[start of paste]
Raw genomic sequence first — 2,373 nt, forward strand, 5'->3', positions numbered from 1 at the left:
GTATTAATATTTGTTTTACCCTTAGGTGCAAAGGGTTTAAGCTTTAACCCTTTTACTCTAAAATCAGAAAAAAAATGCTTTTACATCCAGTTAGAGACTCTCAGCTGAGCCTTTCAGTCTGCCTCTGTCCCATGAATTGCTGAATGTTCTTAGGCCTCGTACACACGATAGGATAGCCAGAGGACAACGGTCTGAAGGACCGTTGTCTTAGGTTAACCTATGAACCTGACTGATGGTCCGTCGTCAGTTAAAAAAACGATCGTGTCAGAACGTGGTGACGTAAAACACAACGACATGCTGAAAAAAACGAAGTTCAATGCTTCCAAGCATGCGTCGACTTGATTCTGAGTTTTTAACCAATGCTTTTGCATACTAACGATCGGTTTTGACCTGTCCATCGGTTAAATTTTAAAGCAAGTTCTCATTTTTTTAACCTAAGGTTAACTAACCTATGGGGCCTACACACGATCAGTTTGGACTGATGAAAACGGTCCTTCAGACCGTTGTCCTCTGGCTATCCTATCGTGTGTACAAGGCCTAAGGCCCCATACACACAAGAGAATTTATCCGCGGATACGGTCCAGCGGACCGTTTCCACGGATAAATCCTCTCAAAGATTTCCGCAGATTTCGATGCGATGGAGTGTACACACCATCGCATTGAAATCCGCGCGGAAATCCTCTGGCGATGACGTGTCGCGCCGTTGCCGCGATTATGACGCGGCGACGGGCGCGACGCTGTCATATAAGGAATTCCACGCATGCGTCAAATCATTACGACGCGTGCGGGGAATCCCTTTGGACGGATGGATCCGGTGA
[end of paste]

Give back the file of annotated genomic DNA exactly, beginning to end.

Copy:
Raw genomic sequence first — 2,373 nt, forward strand, 5'->3', positions numbered from 1 at the left:
GTATTAATATTTGTTTTACCCTTAGGTGCAAAGGGTTTAAGCTTTAACCCTTTTACTCTAAAATCAGAAAAAAAATGCTTTTACATCCAGTTAGAGACTCTCAGCTGAGCCTTTCAGTCTGCCTCTGTCCCATGAATTGCTGAATGTTCTTAGGCCTCGTACACACGATAGGATAGCCAGAGGACAACGGTCTGAAGGACCGTTGTCTTAGGTTAACCTATGAACCTGACTGATGGTCCGTCGTCAGTTAAAAAAACGATCGTGTCAGAACGTGGTGACGTAAAACACAACGACATGCTGAAAAAAACGAAGTTCAATGCTTCCAAGCATGCGTCGACTTGATTCTGAGTTTTTAACCAATGCTTTTGCATACTAACGATCGGTTTTGACCTGTCCATCGGTTAAATTTTAAAGCAAGTTCTCATTTTTTTAACCTAAGGTTAACTAACCTATGGGGCCTACACACGATCAGTTTGGACTGATGAAAACGGTCCTTCAGACCGTTGTCCTCTGGCTATCCTATCGTGTGTACAAGGCCTAAGGCCCCATACACACAAGAGAATTTATCCGCGGATACGGTCCAGCGGACCGTTTCCACGGATAAATCCTCTCAAAGATTTCCGCAGATTTCGATGCGATGGAGTGTACACACCATCGCATTGAAATCCGCGCGGAAATCCTCTGGCGATGACGTGTCGCGCCGTTGCCGCGATTATGACGCGGCGACGGGCGCGACGCTGTCATATAAGGAATTCCACGCATGCGTCAAATCATTACGACGCGTGCGGGGAATCCCTTTGGACGGATGGATCCGGTGA